Data Protection breaches to result in up to £500,000.00 fineApril 6, 2010
On 6 April 2010 new powers designed to deter personal data security breaches will come into force. Following a series of high profile losses of personal data the government decided to considerably increase the Information Commissioner’s powers. From April the Information Commissioner’s Office (ICO) will be able to order organisations to pay up to £500,000.00 as a penalty for a serious breach of the Data Protection Act.
The ICO will consider carefully the circumstances of the breach, including the seriousness of the data breach; likelihood of substantial damage and distress to individuals; whether the breach was deliberate or negligent and what reasonable steps the organisation took to prevent breaches.
In light of these new strict penalties, it has never been more important for organisations to ensure that they comply with the provisions of the Data Protection Act.
Anyone who processes personal information must comply with 8 principles, which make sure the personal information is:-
• Fairly and lawfully processed;
• Processed for limited purposes;
• Adequate, relevant and not excessive;
• Accurate and up to date;
• Not to be kept for longer than is necessary;
• Processed in line with the individual’s rights;
• Secure; and
• Not transferred to other countries without adequate protection.
Almost every business, voluntary organisation and public sector body processes personal data. It is therefore imperative that they review their policies, procedures and practices to ensure that they do not fall foul of the Data Protection Act. As organisations are liable for the acts of third parties processing data on their behalf, they should also ensure, by way of contracts, that any bodies engaged to process or store personal data on their behalf have in place similar obligations.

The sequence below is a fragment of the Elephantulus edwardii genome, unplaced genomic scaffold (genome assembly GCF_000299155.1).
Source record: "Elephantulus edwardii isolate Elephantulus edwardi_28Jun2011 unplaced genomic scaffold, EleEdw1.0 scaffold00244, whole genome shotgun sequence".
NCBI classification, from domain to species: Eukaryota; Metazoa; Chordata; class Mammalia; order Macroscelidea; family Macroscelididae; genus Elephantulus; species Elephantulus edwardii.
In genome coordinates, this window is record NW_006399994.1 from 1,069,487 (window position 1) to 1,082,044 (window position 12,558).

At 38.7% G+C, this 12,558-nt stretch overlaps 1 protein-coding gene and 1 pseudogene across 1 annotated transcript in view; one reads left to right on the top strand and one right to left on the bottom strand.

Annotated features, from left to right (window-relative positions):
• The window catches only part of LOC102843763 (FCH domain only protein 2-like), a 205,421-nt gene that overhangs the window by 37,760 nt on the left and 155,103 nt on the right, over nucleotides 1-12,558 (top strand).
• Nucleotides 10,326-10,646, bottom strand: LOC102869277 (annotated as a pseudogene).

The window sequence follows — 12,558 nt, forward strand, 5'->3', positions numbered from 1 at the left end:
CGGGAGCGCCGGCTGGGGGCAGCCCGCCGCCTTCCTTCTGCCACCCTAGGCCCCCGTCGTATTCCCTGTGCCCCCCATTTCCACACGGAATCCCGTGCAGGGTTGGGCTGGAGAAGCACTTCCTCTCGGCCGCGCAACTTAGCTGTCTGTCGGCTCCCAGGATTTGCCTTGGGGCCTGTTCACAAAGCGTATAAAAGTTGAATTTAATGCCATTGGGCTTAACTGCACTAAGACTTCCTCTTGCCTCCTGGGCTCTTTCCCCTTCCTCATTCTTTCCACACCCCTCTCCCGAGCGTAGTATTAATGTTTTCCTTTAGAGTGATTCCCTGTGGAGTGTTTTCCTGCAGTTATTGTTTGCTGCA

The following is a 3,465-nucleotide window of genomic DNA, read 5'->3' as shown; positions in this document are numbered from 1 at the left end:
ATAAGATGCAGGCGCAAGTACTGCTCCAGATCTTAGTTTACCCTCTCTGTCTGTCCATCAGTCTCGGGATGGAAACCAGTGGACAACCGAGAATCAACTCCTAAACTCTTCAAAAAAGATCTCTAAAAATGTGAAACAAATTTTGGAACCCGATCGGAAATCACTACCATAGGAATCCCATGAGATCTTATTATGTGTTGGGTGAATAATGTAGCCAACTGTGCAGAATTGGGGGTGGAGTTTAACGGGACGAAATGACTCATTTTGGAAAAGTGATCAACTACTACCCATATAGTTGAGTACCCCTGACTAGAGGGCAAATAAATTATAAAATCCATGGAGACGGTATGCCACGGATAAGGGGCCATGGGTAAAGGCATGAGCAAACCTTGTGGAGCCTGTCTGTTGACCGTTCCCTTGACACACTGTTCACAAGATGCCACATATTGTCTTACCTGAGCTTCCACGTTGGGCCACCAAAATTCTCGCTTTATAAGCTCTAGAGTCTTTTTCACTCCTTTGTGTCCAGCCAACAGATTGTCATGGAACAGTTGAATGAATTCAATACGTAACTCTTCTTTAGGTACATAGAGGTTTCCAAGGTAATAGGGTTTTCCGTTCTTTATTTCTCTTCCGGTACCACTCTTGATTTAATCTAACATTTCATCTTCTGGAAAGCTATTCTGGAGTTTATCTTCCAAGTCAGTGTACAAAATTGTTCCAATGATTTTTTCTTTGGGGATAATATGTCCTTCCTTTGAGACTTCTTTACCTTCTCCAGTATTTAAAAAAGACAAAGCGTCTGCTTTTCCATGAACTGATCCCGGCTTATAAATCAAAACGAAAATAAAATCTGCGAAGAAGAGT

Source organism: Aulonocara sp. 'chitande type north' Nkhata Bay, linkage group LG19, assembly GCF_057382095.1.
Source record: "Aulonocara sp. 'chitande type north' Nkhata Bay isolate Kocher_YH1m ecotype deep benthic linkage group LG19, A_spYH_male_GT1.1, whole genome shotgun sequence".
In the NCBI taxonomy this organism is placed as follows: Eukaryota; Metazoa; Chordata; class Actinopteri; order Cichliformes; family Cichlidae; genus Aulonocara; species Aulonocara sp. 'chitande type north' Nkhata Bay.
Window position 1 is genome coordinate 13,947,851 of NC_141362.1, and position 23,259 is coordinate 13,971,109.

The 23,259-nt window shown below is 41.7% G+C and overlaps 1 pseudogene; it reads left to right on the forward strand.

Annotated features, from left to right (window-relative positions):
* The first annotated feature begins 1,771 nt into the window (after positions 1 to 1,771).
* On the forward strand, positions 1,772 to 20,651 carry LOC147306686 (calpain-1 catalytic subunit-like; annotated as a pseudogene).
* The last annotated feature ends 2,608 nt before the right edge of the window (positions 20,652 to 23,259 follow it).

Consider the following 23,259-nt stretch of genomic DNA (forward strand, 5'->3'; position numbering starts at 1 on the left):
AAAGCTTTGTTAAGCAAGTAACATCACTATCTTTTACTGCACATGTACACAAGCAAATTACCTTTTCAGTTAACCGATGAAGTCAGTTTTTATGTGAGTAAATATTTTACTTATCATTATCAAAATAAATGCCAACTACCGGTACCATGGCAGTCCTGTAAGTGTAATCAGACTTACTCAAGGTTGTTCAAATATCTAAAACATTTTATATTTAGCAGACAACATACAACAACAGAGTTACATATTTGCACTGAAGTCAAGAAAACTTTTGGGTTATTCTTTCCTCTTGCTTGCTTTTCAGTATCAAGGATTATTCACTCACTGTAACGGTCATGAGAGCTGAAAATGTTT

Organisations should take the following minimum steps to avoid a breach of the Data Protection Act:
• Carry out risk assessments to understand the likely risks in processing personal data and take steps to address these risks;
• Have in place audit arrangements to establish lines of responsibility to prevent serious contraventions;
• Have in place appropriate policies, procedures and practices being operated to ensure personal data is adequately protected; and
• Comply with codes of practice and guidance issued by the Information Commissioner
CFR have extensive experience in carrying out Data Protection Audits, drafting Data Protection policies and data processing contracts. For further information please contact Karen Blair.
Please note: The content of this article is for information purposes only and further advice should be sought from a professional advisor before any action is taken.
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